A multifaceted approach to assaultive incidents in a psychiatric setting

Duraiappah, Vasanthi (2005). A multifaceted approach to assaultive incidents in a psychiatric setting PhD Thesis, School of Population Health, The University of Queensland.

       
Attached Files (Some files may be inaccessible until you login with your UQ eSpace credentials)
Name Description MIMEType Size Downloads
THE18914.pdf Full text application/pdf 9.20MB 0
Author Duraiappah, Vasanthi
Thesis Title A multifaceted approach to assaultive incidents in a psychiatric setting
School, Centre or Institute School of Population Health
Institution The University of Queensland
Publication date 2005
Thesis type PhD Thesis
Supervisor Fran Boyle
Peter O'Rourke
Terry Stedman
Total pages 254
Collection year 2005
Language eng
Subjects 1117 Public Health and Health Services
Formatted abstract

Background: International and Australian studies have highlighted workplace violence as an occupational hazard. The extent of violence in Australian psychiatric settings is uncertain because of the difficulty in determining the number and severity of assaults due to under-reporting, varying definitions of assaults, and failure to differentiate the nature of assaults. Many Australian studies have been conducted on this sensitive topic but these studies focused on problems of patients and staff. No study has been undertaken that has approached this topic from a multifaceted public health approach in Australia. The public health approach to violence is relatively new but public health strategies can help identify effective approaches for prevention of violence.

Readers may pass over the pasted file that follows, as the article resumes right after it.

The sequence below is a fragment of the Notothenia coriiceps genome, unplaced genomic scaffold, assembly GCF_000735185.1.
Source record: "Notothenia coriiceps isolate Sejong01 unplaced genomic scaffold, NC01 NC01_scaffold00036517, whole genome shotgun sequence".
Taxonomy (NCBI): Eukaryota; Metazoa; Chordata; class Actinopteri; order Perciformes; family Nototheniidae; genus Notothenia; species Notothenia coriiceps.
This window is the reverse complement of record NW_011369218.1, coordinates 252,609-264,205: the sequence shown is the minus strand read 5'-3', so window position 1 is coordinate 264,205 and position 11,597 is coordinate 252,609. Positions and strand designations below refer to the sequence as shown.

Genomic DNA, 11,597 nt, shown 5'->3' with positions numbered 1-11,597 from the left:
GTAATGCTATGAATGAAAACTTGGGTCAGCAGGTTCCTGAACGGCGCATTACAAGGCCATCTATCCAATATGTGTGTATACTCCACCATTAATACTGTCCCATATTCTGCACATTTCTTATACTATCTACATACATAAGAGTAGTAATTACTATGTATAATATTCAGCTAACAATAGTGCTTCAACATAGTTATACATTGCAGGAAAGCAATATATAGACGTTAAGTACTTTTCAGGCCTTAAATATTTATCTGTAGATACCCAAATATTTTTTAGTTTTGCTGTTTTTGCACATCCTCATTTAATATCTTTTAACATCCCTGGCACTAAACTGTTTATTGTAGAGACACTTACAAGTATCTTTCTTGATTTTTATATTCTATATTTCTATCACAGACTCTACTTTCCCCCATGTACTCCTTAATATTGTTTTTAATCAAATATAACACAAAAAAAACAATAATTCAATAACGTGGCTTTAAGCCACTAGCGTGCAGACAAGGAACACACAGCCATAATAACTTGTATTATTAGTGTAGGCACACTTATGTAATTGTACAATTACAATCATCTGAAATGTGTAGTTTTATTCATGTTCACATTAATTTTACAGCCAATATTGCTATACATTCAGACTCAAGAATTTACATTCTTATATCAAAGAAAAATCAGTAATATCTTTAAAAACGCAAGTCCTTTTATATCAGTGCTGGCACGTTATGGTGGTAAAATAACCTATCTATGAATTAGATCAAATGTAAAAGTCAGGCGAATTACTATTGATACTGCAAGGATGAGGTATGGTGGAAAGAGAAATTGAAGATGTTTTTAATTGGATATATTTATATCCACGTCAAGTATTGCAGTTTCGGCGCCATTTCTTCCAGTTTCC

Aims: The overall aim of this study is to investigate the prevalence, nature and impacts of patient aggression, as well as the factors that are associated with the occurrence and impact of such incidents on staff in psychiatric settings. 

 

The thesis will be structured around the Haddon Matrix. This tool has been used to develop many preventative injury programs. Applying the Haddon Matrix as a theoretical framework for the thesis will provide a better understanding of this workplace problem in psychiatric settings. It will address the different relevant aspects and not focus on one aspect. 

 

Scope and methods: Three linked studies were conducted. The findings of each posed the research questions that led to subsequent studies. A retrospective prevalence study (August 1998) looked at patient and staff incident forms over two and half years. This was followed by a qualitative study (August 1999) involving focus groups with nursing staff. These focus groups looked at staff perceptions of assaultive incidents, their emotional impact and needs for support, and sought to establish a working definition of assaultive incidents in the workplace. A cross-sectional survey (October 2000) investigated relationships between staff-related factors (locus of control, coping, support sources, perceptions of work environment, demographics), patient assault (nature and recency) and psychological measures (GHQ 12; Impact of Event Scale). 

 

The results from the three studies helped to design intervention programs that were introduced to the facility. 

 

Results: The results of the prevalence study highlighted that an average of 15-20 staff injuries occurred due to patient assault each month. In comparison, an incident form designed by the author to address all patient assaults showed up to 500 incidents per week. Most of these were verbal assaults, which were not captured in standard incident forms. Nurses were involved in 93.6% of these incidents. Most injuries reported were minor and occurred during busy ward periods. Male patients aged 20 to 29 years and female patients aged 30 to 49 years accounted for the majority of aggressive incidents in the facility.